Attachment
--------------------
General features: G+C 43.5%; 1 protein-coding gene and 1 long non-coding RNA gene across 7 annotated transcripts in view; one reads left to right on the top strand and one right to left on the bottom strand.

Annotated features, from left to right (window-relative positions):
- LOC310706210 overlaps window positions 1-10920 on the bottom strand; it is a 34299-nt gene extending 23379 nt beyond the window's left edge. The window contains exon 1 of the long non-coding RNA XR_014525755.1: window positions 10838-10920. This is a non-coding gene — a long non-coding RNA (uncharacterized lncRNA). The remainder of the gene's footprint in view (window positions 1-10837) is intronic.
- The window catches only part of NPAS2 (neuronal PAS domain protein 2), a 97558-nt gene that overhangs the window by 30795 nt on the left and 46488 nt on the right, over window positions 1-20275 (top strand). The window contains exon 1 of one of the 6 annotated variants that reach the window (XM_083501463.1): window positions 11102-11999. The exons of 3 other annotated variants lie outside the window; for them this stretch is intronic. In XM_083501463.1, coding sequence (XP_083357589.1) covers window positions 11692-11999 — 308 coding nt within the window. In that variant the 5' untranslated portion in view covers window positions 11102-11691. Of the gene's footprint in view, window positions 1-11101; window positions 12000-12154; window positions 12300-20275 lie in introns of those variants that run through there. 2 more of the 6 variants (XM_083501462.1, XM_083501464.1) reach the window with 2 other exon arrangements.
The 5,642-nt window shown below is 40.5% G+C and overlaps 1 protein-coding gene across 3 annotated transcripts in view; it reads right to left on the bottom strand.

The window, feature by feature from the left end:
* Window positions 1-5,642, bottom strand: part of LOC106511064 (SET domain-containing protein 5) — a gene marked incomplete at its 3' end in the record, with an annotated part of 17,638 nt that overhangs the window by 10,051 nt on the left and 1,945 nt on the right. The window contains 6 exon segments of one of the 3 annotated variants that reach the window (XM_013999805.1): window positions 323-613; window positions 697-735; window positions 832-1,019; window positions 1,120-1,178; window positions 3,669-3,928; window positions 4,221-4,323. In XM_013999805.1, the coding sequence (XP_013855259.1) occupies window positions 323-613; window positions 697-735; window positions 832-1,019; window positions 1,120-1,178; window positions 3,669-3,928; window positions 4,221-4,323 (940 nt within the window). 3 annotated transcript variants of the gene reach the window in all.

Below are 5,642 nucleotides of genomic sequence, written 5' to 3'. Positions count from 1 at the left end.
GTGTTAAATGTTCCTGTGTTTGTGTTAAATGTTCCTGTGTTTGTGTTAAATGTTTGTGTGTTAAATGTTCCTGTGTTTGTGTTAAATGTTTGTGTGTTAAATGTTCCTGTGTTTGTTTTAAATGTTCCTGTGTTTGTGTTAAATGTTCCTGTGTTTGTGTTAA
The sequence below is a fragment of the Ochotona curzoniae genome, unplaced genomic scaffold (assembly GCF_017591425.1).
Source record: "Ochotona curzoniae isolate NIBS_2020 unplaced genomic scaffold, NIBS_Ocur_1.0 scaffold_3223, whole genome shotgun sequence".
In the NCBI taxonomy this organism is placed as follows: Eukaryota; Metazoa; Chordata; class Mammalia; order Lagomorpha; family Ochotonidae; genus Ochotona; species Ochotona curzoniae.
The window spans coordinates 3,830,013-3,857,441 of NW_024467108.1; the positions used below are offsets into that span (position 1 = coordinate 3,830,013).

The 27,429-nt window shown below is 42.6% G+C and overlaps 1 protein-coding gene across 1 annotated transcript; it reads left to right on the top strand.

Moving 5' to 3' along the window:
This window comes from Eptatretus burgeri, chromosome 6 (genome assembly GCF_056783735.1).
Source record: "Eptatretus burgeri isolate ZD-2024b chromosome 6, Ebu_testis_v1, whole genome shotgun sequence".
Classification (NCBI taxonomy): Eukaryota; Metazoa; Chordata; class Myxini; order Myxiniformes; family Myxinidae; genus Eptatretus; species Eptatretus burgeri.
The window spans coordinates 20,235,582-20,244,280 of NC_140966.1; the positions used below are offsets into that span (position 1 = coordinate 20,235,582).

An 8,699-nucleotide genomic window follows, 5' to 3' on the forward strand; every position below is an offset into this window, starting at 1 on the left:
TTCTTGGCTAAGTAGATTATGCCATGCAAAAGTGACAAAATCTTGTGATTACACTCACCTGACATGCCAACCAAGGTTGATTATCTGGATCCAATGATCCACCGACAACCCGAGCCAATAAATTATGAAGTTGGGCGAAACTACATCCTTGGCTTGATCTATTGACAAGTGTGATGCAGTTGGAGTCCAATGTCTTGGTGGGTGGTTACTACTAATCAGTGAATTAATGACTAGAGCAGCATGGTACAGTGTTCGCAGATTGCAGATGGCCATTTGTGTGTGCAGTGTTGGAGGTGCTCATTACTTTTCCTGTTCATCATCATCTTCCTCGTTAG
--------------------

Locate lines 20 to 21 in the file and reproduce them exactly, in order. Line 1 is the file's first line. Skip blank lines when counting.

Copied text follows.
An 8,699-nucleotide genomic window follows, 5' to 3' on the forward strand; every position below is an offset into this window, starting at 1 on the left:
TTCTTGGCTAAGTAGATTATGCCATGCAAAAGTGACAAAATCTTGTGATTACACTCACCTGACATGCCAACCAAGGTTGATTATCTGGATCCAATGATCCACCGACAACCCGAGCCAATAAATTATGAAGTTGGGCGAAACTACATCCTTGGCTTGATCTATTGACAAGTGTGATGCAGTTGGAGTCCAATGTCTTGGTGGGTGGTTACTACTAATCAGTGAATTAATGACTAGAGCAGCATGGTACAGTGTTCGCAGATTGCAGATGGCCATTTGTGTGTGCAGTGTTGGAGGTGCTCATTACTTTTCCTGTTCATCATCATCTTCCTCGTTAG